Tuesday, May 08, 2007

The Useless Film Snob Talks Television (Somewhat Reluctantly)

I never talk about television much because simply, I don't watch that much television. I'm not one of those people that like to brag that they never watch television; the simple fact is that there isn't much that I find interesting. When I say this, I mean network television; there's always something to be found on cable that I would probably like. But there are other things that I do with my evening, mostly watching films, that are infinitely better than a good majority of television.

The main reason I'm writing about t.v. now is that one of the few shows I do happen to watch is ending after seven years. That show is Gilmore Girls, and yes, it took me a while, but I'm finally ready to admit that I watch Gilmore Girls. And I thoroughly enjoy it. I will admit that I started watching it after stumbling upon it during Season 2 for purely superficial reasons but I ended up getting sucked into the storylines, which were much more clever and better written than 99% of what was on. Over the years, it has been one of the few shows that I never miss and I will be sad to see it go. But the show had clearly been hit or miss for that last 2 or 3 seasons, not just this year. I will say that I was never a huge fan of Amy Sherman-Palladino's over-caffeinated, look-how-clever-I-am-referencing-so-many-hip-indie-references writing but she always put enough emotion with a connection to real world that always made it worth watching. I will be in the minority that says this season isn't that bad, especially the last few episodes, even though it looks like the series will end on the same tired cliches of marriage and birth that t.v. shows always lazily fall into (it's one of the main reasons I don't watch network t.v.). Even so, a good show will be going off the air, but unlike Arrested Development, Freaks & Geeks, or Undeclared, it had time to show that good t.v. is out there. And while I'm babbling about t.v., here's the short list of what I regularly watch:

Scrubs - Another show that's perpetually in danger of cancellation, it's another show whose, sadly, its best days are behind it. This show has fallen into the marriage/baby laziness for a while, but even so, I'm going out on a limb and saying that last week's episode was the best Scrubs episode maybe ever. There isn't a sitcom that mixes comedy and melancholy any better, and they even though it's a sitcom, it has more grounding to medical and emotional reality than trite garbage like Grey's Anatomy or House. I hope it comes back next year.

The Simpsons - Who are we kidding? It's been at least five years since this has been consistently funny. I never thought I would ever say this, but I think it's time that Matt Groening & co. hang it up. For the past couple of seasons, every episode has only one or two laugh out loud jokes. Man, I miss seasons 5 & 6. At least I have my DVDs.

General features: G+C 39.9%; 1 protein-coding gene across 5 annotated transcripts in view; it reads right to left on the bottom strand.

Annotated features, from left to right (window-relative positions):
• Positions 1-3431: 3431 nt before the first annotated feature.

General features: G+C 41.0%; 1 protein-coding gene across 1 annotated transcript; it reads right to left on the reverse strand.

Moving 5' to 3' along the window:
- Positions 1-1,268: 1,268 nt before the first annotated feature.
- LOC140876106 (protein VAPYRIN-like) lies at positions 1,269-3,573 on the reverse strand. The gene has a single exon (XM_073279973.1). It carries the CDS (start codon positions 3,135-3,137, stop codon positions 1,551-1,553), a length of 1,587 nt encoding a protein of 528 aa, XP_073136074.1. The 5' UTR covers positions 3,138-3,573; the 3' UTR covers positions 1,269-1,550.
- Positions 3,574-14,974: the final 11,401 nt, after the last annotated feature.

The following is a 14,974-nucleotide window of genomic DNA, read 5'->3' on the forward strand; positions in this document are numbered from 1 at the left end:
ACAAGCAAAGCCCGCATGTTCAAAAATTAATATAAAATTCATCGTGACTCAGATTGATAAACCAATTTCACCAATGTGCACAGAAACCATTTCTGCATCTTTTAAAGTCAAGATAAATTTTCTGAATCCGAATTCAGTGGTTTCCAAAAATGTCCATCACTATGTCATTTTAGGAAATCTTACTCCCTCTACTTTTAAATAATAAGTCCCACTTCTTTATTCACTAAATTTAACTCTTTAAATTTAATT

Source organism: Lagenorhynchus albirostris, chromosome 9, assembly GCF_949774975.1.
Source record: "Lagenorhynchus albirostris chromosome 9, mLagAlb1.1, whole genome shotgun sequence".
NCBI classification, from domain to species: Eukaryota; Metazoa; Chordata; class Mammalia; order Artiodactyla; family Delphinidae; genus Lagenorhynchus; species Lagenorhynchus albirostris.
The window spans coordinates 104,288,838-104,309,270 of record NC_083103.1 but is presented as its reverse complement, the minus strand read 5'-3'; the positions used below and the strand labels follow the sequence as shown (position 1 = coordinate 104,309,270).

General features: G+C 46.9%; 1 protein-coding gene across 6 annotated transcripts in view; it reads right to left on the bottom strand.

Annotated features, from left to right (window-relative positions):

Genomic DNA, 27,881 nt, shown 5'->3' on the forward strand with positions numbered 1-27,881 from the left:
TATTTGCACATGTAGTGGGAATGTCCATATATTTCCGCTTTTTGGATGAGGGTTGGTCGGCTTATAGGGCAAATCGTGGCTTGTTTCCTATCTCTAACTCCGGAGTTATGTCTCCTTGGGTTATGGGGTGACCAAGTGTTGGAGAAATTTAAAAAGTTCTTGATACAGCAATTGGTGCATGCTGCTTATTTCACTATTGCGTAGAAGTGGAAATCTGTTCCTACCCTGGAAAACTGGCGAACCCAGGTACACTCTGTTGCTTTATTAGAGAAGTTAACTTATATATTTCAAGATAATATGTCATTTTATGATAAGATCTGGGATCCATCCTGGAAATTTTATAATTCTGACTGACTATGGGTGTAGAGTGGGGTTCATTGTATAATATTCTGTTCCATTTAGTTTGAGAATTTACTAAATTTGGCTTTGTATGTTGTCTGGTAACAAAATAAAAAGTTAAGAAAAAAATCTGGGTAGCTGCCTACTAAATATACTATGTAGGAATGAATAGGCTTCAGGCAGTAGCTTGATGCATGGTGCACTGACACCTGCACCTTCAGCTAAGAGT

Good Eats/No Reservations - Cooking can be interesting if you have more personality beyond yelling "Bam!". No Reservations is interesting because Anthony Bourdain is basically a dick, and the locales he visits but at times it feels too scripted. Good Eats works because it goes beyond cooking into science, which is surprising since I don't really like science. The problem is saturation overload; it's on too much.

Mythbusters - See Good Eats.

South Park/The Daily Show/The Colbert Report - When I remember it's on, I'll watch but it's not like I never not miss them. The first ten minutes of Stewart and Colbert are always the best.

Family Guy - The strangest thing: I don't think Family Guy is that funny and it's structure is pretty stupid and a cheap way to fall into jokes (see the South Park episode), but for some reason I never miss an episode. I'll even watch the repeats on Adult Swim. I don't know what's wrong with me.

The Office - Simply, the best show on television. Nothing is more consistently funny. It's amazing a network as inept as NBC didn't cancel it after season 1 and now it's it flagship show.

Side note: congratulations for Ithaca on naming today Grateful Dead Day in the city on the 30th anniversary of the band's epic show at Cornell University. If you're interested, it can be downloaded here. It's been called one of Bob Weir's best shows, but Jerry's on fire during 'Not Fade Away.' That's the difference between Ithaca and Binghamton: Ithaca has Grateful Dead day and Dark Star Orchestra re-creating the show (I wish I could go) while Binghamton gets Larry the Cable Guy and Ted Nugent. I hate this city.

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